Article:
Where Are Hemi Engines Used?
Hemi engines have been produced by many car makers other than Chrysler, but they rarely stick around long. Chrysler is the only major car manufacturer to widely use Hemi engines in their vehicles. Some of these have become top-selling cars in the US, and others are beloved by car enthusiasts. Let’s check out a few cars that use Hemi engines today.
Cars With Hemi Engines:
- Dodge RAM
- Dodge Charger
- Dodge Challenger
- Chrysler 300 SRT
- Jeep Grand Cherokee
- Dodge Durango
- Jeep Wagoneer
Advantages of Hemi Engines
Hemis have a number of advantages over regular engines that make them attractive for car aficionados and the general public. Let’s check out how these advantages might make you want a Hemi engine yourself.
Hemi engines produce more power because they have a smaller surface area, and their shape prevents fuel from unevenly burning in the combustion chamber. By contrast, the cylinder walls in box engines are often cold, which increases heat loss during combustion. By effectively “squeezing” the fuel in the chamber, Hemis produce prodigious amounts of horsepower and torque.
Larger Valves Provide More Air Flow
Because of the way valves are tilted away from the cylinder walls within a Hemi engine, they provide much more air flow to the combustion chamber. This means more air to mix with fuel and power your engine, and more efficient combustion overall.
Disadvantages of Hemi Engines
Despite their powerful advantages, Hemi engines haven’t been widely adopted for a reason. They have a few important key flaws that limit their usefulness. Let’s check out why you might want to not get a Hemi.
Hemis Are Limited to Two Valves
Most modern cars use four slightly smaller valves per cylinder to maximize airflow and reduce engine strain. Because of the Hemi engine’s shape, it’s impossible to put four valves per cylinder. This limits what engineers will be able to improve in the future. Simply put, other engines are getting better and the Hemis are standing still.
People Want Smaller Engines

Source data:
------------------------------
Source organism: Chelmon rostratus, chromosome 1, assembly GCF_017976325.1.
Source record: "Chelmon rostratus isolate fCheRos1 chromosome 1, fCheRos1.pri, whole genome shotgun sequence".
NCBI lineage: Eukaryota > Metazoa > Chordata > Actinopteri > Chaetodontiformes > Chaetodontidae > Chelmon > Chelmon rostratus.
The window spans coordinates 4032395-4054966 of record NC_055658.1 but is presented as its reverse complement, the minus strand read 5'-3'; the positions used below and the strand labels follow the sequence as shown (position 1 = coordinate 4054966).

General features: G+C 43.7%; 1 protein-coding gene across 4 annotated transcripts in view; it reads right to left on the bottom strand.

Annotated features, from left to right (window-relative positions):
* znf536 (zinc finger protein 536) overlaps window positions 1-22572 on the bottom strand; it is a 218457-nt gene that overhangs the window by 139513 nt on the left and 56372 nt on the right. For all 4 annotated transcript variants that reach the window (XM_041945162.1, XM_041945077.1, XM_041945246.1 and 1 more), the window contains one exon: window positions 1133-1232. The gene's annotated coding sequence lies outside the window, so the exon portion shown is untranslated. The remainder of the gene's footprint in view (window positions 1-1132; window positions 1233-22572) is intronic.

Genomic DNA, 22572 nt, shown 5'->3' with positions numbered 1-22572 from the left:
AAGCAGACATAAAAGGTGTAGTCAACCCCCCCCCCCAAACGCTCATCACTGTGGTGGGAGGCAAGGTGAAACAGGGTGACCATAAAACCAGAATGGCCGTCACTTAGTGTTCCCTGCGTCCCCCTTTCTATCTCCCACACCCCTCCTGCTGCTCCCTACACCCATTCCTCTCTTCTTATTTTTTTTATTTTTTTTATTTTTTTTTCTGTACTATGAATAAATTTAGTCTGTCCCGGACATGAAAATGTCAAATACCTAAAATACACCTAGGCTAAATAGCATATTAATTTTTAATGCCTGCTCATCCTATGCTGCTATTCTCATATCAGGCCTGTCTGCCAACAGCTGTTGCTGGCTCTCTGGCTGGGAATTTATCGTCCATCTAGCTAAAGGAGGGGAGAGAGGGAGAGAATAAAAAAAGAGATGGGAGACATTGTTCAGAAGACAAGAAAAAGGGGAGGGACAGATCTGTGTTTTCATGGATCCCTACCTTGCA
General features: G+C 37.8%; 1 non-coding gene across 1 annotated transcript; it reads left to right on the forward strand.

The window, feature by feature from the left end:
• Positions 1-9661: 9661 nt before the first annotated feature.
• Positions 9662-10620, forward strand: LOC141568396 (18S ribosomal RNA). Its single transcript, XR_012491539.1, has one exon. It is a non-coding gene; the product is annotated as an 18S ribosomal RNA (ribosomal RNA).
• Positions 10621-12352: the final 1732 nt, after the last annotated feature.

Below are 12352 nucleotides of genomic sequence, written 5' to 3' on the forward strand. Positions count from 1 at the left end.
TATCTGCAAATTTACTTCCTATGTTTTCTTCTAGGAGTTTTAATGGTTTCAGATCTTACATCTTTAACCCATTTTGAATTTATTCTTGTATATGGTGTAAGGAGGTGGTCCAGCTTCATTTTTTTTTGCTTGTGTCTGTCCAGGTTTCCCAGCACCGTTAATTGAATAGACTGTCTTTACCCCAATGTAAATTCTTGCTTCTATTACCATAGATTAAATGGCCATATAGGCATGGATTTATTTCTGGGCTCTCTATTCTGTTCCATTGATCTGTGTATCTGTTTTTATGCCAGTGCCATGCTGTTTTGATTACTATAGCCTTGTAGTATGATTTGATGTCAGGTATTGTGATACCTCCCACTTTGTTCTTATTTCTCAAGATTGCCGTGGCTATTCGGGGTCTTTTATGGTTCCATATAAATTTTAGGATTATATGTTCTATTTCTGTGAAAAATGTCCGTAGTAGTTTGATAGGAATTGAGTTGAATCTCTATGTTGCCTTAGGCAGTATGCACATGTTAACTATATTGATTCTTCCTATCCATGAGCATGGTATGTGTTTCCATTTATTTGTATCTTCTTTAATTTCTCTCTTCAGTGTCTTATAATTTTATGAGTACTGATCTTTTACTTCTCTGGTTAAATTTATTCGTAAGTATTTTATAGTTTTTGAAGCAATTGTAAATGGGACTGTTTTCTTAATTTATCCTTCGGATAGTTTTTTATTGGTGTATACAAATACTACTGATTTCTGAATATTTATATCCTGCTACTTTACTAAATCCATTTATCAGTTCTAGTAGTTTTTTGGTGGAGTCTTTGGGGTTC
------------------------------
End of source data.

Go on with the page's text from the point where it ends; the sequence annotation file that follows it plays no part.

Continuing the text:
Hemi engines are large out of necessity, but public sentiment has shifted to favor smaller, more efficient combustion chambers. Most people don’t want gas-guzzling performance. Instead, they just want something to get them from point A to point B comfortably. While some people will always prize the raw performance of Hemis, they’re more of a niche pick these days.
Frequently Asked Questions (FAQs)
Are Hemis reliable
Hemi engines have a robust design that lasts longer than a typical box-style engine. Dodge vehicles with Hemi engines have been known to last upwards of 200,000 miles with no serious issues. However, Hemis may require special knowledge to work on. If your Hemi does ever need to be repaired, you’ll find yourself with a higher bill.\
What common problems do Hemi engines have?
While they’re typically reliable machines, Hemi engines have a few problems that are more prevalent than others. The most common issue is an engine ticking noise, which may be harmless or be followed by serious engine failure. Other than that, broken exhaust manifold bolts are the most common issue reported with Hemis.
Do Hemis hold their value or depreciate?
Hemis depreciate like every vehicle, but their larger size means they will depreciate at a slower rate than typical box-style engine cars. As electric vehicles begin to compete with Hemis on a mass market level, we could potentially see Hemis depreciating faster.
Hemi engines are powerful, producing a strong, smooth ride. Their unique shape makes their power possible but also limits how they can be improved in the future. Either way, Hemis will always be popular among performance car enthusiasts and mechanics.